And let’s consider that message. All Might wasn’t just talking to Midoriya, even though his message to Midoriya was clear. For his whole life, All Might has lived as a symbol, and even at the end he passed the torch of preserving the peace not just to Midoriya, but to everyone who was watching and everyone who had ever been inspired by him. He made a call to action to uphold the justice he had protected for so long and he made it in one of the most dramatic ways possible on the battlefield with the dust barely settled.

Now, All Might’s survival at this point contradicts the basic idea of passing the torch and the like in that as a mentor you would think his role was pretty much done and in most shonen or fantasy stories it would be. He had found his successor who had that one quality he was seeking. He had set that student on their path. While the student wasn’t yet ready, All Might’s death would definitely have stirred Midoriya to greater heights and levels of determination and it would have been a nice clean break.

We should have known My Hero Academia would take the general mentor archetype and push it that little bit further. Because what do you do with a living legend who has outlived their use as a symbol? What do you do with someone who was once the greatest who is now essentially without a quirk and weak?

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In the follow up episodes to All Might’s chilling victory, we see that he himself is working to find a new place in the world for himself. He isn’t just passing a torch to Midoriya and checking out. He is aware of how far the road still is for the young student and he is determined to help him all the way. And it isn’t just Midoriya. Again we see that All Might really does have a wide view of people and it is all of the students that All Might has turned his attention to, even while he does still work to see Midoriya master his quirk.

One of the very nice touches amidst training episodes was when All Might visited the training centre and spoke with each student. He didn’t give direct answers but used his vast experience as a hero to guide each student in small ways to an answer. This by itself was a great moment as it showed us exactly what All Might does have still to offer in this world: knowledge of what it is like to be a hero. However, once again My Hero Academia didn’t leave this moment at just this, it then showed us through Aizawa that All Might had a book in his back pocket about teaching.

It is a small detail and a very small scene in a much larger narrative and yet it speaks volumes. All Might himself is at a loss after a lifetime of being a hero. He knows what he wants to do now and that is to prepare these kids for a future that is looking bleaker by the minute, but it is a different skill set to the one he is used to using. But All Might isn’t afraid to look at his own weaknesses and work to overcome them. While he may now be physically weak (and I’m still guessing that at some point he is going to pass on) his mental fortitude and resilience are top notch. He’s finding other ways to contribute and to meet his goals.

Despite that, very soon after Bakugo unleashes an attack that sends a rock hurtling toward All Might. While he is defended by Midoriya, the reality that he is now someone who people feel the need to protect hits home. We see a very small All Might standing alone as this realisation really sinks in. While he doesn’t see himself as weak, he realises that this is how he is now viewed and while he doesn’t resent being rescued, it is a hard mental shift to make.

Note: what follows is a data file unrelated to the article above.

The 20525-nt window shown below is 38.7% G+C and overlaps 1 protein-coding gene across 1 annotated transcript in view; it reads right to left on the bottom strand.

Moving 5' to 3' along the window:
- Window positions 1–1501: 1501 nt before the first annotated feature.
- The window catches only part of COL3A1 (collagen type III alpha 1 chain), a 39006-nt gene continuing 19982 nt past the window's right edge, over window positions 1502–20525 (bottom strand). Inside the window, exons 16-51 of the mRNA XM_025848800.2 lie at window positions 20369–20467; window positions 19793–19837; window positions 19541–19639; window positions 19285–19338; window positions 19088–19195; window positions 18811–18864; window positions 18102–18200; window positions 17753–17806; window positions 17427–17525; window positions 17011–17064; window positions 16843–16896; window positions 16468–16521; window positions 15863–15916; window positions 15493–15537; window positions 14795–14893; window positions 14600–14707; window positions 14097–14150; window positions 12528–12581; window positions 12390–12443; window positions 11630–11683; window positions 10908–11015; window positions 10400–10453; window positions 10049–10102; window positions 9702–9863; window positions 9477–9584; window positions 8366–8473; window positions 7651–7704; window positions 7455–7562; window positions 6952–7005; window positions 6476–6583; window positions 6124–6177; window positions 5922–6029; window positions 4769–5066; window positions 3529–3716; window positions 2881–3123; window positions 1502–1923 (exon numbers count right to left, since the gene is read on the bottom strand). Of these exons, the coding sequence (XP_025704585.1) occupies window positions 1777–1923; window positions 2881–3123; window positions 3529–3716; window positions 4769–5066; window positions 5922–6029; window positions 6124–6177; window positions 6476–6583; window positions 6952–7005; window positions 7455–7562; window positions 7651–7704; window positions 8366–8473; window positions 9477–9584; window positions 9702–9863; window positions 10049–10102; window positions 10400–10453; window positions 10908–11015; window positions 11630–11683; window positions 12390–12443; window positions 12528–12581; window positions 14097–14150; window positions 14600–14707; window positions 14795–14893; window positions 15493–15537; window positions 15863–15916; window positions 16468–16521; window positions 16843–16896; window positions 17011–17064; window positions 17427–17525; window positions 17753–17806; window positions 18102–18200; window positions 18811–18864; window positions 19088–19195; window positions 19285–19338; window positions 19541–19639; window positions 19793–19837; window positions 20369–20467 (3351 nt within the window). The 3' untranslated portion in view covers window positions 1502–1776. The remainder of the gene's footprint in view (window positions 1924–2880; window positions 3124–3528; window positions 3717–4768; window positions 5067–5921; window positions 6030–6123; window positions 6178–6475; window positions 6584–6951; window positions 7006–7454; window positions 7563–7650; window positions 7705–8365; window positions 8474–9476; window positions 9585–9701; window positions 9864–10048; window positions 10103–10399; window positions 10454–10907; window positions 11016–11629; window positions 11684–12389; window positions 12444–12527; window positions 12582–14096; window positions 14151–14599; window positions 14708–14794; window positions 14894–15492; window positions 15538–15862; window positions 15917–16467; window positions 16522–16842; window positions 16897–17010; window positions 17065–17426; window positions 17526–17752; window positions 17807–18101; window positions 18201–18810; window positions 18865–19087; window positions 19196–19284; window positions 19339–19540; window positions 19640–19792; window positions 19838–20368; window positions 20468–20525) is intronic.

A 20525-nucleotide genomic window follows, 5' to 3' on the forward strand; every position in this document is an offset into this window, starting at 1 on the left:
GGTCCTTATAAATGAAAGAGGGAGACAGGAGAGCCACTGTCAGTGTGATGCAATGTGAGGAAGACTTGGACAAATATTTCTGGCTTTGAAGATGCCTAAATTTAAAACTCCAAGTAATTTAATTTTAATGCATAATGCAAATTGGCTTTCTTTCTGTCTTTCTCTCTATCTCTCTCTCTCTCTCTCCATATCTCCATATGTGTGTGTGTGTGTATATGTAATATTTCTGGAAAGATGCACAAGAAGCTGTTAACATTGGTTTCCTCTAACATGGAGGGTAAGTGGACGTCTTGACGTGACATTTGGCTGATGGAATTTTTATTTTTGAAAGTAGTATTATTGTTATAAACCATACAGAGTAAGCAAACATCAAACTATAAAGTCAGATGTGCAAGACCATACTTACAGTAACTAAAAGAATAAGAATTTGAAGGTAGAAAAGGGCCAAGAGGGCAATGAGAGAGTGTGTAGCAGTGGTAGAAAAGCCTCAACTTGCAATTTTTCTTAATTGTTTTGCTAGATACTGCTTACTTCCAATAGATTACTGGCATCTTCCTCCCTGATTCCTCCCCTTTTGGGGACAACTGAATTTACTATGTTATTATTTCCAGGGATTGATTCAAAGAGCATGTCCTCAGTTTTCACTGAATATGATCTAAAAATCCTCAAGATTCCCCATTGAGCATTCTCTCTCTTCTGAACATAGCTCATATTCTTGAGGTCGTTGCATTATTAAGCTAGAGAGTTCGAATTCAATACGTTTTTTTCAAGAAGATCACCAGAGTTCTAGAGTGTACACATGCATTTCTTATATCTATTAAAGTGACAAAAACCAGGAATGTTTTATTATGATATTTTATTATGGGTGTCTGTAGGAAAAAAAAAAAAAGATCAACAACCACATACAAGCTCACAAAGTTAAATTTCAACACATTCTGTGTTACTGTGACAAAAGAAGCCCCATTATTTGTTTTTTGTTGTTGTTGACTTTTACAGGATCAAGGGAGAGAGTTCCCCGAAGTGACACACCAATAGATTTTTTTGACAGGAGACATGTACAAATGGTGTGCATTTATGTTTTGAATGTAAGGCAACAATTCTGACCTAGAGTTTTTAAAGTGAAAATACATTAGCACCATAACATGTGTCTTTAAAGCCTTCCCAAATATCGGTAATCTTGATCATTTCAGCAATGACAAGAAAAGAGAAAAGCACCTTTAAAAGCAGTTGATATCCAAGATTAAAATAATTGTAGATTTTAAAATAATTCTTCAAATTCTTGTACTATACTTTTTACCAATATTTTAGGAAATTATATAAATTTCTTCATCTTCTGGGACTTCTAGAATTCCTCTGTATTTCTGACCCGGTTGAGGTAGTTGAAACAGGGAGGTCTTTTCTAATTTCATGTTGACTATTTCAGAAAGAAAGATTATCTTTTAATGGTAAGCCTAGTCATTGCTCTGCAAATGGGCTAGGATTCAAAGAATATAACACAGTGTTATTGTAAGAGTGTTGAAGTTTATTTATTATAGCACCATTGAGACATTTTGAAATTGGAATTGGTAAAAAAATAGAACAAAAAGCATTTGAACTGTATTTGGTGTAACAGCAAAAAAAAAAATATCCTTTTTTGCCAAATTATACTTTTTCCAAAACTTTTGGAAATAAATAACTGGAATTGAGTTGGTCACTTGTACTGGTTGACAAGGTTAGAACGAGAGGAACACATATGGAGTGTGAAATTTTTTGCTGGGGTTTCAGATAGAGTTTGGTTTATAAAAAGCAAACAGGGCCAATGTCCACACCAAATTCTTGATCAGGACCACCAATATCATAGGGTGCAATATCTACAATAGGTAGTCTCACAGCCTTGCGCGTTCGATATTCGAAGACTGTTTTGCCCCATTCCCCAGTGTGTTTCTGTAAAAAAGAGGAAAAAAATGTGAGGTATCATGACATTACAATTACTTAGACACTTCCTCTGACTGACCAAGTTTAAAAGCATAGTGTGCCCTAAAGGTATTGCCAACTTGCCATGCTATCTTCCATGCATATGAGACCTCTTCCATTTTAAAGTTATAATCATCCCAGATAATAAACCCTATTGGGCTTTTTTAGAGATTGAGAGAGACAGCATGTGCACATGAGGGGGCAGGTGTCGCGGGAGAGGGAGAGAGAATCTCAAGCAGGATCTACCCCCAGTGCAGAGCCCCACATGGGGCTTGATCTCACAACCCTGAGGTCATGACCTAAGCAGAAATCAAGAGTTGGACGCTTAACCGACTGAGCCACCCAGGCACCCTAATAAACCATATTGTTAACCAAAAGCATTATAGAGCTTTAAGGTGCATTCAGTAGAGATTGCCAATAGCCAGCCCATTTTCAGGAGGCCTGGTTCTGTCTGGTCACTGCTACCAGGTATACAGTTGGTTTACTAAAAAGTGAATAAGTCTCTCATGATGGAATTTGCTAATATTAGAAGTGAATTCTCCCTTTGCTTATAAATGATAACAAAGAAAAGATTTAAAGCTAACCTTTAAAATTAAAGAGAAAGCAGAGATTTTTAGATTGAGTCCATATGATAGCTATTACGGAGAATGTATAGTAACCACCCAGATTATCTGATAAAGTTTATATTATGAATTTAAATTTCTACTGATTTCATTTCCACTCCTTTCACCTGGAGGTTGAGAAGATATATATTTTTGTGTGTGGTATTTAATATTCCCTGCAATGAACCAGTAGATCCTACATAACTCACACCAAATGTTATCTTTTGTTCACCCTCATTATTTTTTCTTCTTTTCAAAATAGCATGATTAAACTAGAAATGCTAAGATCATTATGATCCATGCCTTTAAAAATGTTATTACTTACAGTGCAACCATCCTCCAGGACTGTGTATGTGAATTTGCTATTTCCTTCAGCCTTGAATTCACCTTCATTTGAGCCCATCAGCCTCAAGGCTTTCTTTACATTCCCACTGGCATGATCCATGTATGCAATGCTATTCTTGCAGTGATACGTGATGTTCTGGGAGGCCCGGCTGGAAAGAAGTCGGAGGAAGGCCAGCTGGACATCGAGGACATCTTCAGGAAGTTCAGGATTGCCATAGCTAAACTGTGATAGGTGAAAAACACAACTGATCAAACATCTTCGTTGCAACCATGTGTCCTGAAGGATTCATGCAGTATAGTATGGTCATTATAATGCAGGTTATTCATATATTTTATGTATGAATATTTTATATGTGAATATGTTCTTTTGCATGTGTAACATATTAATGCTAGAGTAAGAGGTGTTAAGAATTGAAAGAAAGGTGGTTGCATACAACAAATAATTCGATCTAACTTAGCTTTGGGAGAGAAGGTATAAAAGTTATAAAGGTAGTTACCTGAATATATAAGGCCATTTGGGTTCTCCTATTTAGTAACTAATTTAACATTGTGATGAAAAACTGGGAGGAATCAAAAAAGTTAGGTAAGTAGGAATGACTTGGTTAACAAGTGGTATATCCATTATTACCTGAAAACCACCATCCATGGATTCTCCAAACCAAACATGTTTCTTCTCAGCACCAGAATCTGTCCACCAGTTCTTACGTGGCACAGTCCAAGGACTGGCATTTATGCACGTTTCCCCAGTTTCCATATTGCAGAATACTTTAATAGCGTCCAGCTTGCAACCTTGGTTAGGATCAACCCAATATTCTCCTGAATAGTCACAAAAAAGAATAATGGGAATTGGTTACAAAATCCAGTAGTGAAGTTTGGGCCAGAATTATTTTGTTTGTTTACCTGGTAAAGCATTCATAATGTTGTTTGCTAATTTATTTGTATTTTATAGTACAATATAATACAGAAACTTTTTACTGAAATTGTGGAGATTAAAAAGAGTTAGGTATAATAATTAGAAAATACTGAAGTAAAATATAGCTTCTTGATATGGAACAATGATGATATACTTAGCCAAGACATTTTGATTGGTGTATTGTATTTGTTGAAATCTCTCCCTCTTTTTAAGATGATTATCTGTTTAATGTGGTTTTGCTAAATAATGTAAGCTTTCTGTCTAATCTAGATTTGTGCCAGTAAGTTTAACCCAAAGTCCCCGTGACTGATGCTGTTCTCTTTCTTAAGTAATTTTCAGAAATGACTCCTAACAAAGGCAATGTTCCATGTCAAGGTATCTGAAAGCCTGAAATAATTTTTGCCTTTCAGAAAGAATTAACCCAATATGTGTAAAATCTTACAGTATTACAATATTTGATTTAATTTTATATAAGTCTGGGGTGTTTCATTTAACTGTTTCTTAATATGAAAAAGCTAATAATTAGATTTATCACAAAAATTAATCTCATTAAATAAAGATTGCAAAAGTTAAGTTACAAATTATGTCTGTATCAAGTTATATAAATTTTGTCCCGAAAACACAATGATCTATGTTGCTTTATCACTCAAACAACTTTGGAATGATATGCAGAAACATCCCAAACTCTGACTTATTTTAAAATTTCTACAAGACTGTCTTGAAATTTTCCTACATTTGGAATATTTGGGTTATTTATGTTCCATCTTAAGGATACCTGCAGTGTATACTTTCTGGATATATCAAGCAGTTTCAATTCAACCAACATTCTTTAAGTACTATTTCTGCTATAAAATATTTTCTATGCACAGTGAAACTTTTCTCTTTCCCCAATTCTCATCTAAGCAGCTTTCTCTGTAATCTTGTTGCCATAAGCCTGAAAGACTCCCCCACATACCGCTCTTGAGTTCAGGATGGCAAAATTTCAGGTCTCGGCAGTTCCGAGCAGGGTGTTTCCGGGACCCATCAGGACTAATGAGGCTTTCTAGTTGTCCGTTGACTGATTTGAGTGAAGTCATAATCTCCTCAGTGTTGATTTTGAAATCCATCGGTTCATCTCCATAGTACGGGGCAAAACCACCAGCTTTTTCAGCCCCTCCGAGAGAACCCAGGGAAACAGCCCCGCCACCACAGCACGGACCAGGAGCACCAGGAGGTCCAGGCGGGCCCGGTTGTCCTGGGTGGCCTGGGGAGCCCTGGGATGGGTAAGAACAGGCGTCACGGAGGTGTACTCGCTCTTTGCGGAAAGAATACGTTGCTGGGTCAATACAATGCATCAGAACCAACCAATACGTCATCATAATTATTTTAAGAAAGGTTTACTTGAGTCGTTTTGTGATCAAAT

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All Might’s fate is something that I’m watching very closely because I really am curious to see how this world will react to their fallen symbol in the long-term. I’m curious as to whether All Might can maintain his optimism and continue to focus on the future without succumbing to bitterness at what he has lost. I’m curious as to how his colleagues will react to him as he is a living reminder of their own human frailty.

All Might’s character journey has so far been one of the truly stand out things about My Hero Academia. While a shallow glance at this character might make him seem like a Superman rip-off there’s some complexities to his character that make him truly interesting. However the best thing about All Might is that even when he was the symbol of peace, the audience was always in on his hidden secret and that made him always seem very human. And it is the human aspect of his character, rather than the heroic ones, that make him memorable as he continues on his journey however long or brief that journey may be (no spoilers if you’ve read the source).

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What do you think of All Might’s journey as a character over the two and a half seasons of My Hero Academia?


Thanks for reading.

Karandi James

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Tuesday’s Top 5: Anime School Uniforms

I’m thinking most of you have never had the misfortune of going to a school in Queensland and wearing what are arguably some of the worst school uniforms in existence. Mostly because most schools go for cheap and affordable with easy substitutions and rather than actually looking in any way respectable, most uniforms end up looking like everyone just decided to throw the same black or maroon shorts on and a polo shirt and off they went (yes there are some schools, particularly private ones, that do in fact have decent uniforms, but they are not the majority). Which probably explains why I became fascinated by school uniforms in anime because they always look totally adorable and like something I would have loved to wear day in day out (maybe if I’d actually been asked to I’d feel differently).